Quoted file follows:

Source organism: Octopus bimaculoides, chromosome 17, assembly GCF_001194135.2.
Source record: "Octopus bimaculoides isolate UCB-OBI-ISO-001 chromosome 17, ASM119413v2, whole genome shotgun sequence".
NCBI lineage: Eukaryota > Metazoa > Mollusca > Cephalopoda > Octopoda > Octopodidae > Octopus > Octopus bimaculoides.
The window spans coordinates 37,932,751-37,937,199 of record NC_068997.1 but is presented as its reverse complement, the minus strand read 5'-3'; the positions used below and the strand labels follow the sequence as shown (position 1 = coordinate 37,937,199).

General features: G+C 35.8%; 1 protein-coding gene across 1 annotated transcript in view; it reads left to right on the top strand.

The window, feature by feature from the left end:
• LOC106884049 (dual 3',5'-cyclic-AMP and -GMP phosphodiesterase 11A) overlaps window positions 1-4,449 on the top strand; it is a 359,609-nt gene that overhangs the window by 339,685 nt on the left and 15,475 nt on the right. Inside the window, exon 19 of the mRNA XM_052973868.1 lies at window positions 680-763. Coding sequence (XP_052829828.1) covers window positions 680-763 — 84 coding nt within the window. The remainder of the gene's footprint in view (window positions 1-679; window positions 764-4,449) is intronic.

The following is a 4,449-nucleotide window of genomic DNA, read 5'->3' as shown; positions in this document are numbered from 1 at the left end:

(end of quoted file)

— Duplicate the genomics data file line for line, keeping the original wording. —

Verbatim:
Source organism: Octopus bimaculoides, chromosome 17, assembly GCF_001194135.2.
Source record: "Octopus bimaculoides isolate UCB-OBI-ISO-001 chromosome 17, ASM119413v2, whole genome shotgun sequence".
NCBI lineage: Eukaryota > Metazoa > Mollusca > Cephalopoda > Octopoda > Octopodidae > Octopus > Octopus bimaculoides.
The window spans coordinates 37,932,751-37,937,199 of record NC_068997.1 but is presented as its reverse complement, the minus strand read 5'-3'; the positions used below and the strand labels follow the sequence as shown (position 1 = coordinate 37,937,199).

General features: G+C 35.8%; 1 protein-coding gene across 1 annotated transcript in view; it reads left to right on the top strand.

The window, feature by feature from the left end:
• LOC106884049 (dual 3',5'-cyclic-AMP and -GMP phosphodiesterase 11A) overlaps window positions 1-4,449 on the top strand; it is a 359,609-nt gene that overhangs the window by 339,685 nt on the left and 15,475 nt on the right. Inside the window, exon 19 of the mRNA XM_052973868.1 lies at window positions 680-763. Coding sequence (XP_052829828.1) covers window positions 680-763 — 84 coding nt within the window. The remainder of the gene's footprint in view (window positions 1-679; window positions 764-4,449) is intronic.

The following is a 4,449-nucleotide window of genomic DNA, read 5'->3' as shown; positions in this document are numbered from 1 at the left end: